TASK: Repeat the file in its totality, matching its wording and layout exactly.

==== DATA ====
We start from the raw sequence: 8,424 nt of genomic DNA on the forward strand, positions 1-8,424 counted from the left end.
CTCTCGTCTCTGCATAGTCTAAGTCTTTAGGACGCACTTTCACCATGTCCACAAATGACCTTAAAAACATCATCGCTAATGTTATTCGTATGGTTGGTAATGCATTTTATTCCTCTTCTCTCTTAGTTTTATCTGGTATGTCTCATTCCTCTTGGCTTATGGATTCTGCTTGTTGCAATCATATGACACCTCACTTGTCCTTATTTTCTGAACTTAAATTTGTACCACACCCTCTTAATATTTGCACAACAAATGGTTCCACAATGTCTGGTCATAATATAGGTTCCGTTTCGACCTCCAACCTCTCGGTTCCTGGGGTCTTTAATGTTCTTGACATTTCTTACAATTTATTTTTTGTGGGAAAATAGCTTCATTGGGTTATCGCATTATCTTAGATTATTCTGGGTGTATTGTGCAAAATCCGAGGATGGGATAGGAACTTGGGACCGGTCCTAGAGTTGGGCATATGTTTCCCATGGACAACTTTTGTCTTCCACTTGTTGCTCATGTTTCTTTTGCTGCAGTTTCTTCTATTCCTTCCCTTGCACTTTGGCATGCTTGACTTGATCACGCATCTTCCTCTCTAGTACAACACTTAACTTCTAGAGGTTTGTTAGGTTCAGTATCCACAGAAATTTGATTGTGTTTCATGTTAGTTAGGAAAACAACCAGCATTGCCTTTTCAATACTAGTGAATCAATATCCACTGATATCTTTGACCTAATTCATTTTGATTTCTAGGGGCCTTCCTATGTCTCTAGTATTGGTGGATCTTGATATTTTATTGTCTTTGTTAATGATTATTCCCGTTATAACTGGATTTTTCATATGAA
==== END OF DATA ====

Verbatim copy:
We start from the raw sequence: 8,424 nt of genomic DNA on the forward strand, positions 1-8,424 counted from the left end.
CTCTCGTCTCTGCATAGTCTAAGTCTTTAGGACGCACTTTCACCATGTCCACAAATGACCTTAAAAACATCATCGCTAATGTTATTCGTATGGTTGGTAATGCATTTTATTCCTCTTCTCTCTTAGTTTTATCTGGTATGTCTCATTCCTCTTGGCTTATGGATTCTGCTTGTTGCAATCATATGACACCTCACTTGTCCTTATTTTCTGAACTTAAATTTGTACCACACCCTCTTAATATTTGCACAACAAATGGTTCCACAATGTCTGGTCATAATATAGGTTCCGTTTCGACCTCCAACCTCTCGGTTCCTGGGGTCTTTAATGTTCTTGACATTTCTTACAATTTATTTTTTGTGGGAAAATAGCTTCATTGGGTTATCGCATTATCTTAGATTATTCTGGGTGTATTGTGCAAAATCCGAGGATGGGATAGGAACTTGGGACCGGTCCTAGAGTTGGGCATATGTTTCCCATGGACAACTTTTGTCTTCCACTTGTTGCTCATGTTTCTTTTGCTGCAGTTTCTTCTATTCCTTCCCTTGCACTTTGGCATGCTTGACTTGATCACGCATCTTCCTCTCTAGTACAACACTTAACTTCTAGAGGTTTGTTAGGTTCAGTATCCACAGAAATTTGATTGTGTTTCATGTTAGTTAGGAAAACAACCAGCATTGCCTTTTCAATACTAGTGAATCAATATCCACTGATATCTTTGACCTAATTCATTTTGATTTCTAGGGGCCTTCCTATGTCTCTAGTATTGGTGGATCTTGATATTTTATTGTCTTTGTTAATGATTATTCCCGTTATAACTGGATTTTTCATATGAA